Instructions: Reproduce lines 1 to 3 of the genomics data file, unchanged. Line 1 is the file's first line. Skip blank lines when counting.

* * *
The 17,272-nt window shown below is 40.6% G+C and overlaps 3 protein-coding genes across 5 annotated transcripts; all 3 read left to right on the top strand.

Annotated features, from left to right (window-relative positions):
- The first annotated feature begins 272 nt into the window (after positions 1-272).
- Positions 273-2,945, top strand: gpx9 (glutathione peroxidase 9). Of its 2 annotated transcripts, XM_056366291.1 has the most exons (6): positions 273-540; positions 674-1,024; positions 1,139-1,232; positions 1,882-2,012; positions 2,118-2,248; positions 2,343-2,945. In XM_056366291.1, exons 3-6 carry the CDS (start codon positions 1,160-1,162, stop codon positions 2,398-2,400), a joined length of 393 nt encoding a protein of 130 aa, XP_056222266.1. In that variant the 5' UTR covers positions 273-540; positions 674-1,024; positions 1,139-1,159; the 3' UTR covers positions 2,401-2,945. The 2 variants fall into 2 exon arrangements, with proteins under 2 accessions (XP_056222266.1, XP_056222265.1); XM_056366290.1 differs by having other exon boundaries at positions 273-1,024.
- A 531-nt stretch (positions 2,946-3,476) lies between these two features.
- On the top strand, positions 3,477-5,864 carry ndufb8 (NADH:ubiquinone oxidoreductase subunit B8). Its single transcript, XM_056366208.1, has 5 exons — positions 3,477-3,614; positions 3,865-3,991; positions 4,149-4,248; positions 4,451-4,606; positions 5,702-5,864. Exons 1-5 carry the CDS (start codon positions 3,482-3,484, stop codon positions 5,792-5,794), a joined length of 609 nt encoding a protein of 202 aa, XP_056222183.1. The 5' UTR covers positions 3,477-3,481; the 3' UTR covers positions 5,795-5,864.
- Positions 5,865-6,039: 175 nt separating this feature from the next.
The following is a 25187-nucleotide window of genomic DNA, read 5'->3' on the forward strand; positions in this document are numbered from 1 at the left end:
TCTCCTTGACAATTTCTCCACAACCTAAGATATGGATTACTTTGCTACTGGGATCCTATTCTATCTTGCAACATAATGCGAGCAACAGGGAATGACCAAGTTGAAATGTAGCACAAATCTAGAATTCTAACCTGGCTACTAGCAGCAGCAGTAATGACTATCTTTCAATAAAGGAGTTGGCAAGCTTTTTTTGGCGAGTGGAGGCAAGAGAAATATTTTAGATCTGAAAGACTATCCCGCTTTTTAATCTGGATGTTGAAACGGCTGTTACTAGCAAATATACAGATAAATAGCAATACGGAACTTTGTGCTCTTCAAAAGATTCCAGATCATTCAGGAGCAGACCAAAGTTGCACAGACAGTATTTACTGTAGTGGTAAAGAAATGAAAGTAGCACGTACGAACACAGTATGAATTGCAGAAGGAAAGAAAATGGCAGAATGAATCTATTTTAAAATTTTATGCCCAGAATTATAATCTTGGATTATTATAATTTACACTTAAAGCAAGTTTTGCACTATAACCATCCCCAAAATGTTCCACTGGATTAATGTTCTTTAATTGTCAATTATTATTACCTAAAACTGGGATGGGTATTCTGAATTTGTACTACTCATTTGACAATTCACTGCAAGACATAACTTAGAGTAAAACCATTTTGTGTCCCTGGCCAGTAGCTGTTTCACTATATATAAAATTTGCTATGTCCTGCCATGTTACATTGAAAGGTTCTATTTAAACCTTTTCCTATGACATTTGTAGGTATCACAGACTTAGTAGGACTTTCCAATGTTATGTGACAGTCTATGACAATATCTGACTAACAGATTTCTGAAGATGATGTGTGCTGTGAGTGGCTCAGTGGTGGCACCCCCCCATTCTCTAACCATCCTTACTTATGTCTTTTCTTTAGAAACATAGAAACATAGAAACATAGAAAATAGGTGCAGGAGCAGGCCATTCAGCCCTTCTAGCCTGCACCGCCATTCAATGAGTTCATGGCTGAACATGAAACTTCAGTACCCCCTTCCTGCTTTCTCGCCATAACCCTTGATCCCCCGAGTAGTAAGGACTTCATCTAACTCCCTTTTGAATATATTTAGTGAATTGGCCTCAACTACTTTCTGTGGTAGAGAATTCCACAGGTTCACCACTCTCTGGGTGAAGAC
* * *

The 17,272-nt window shown below is 40.6% G+C and overlaps 3 protein-coding genes across 5 annotated transcripts; all 3 read left to right on the top strand.

Annotated features, from left to right (window-relative positions):
- The first annotated feature begins 272 nt into the window (after positions 1-272).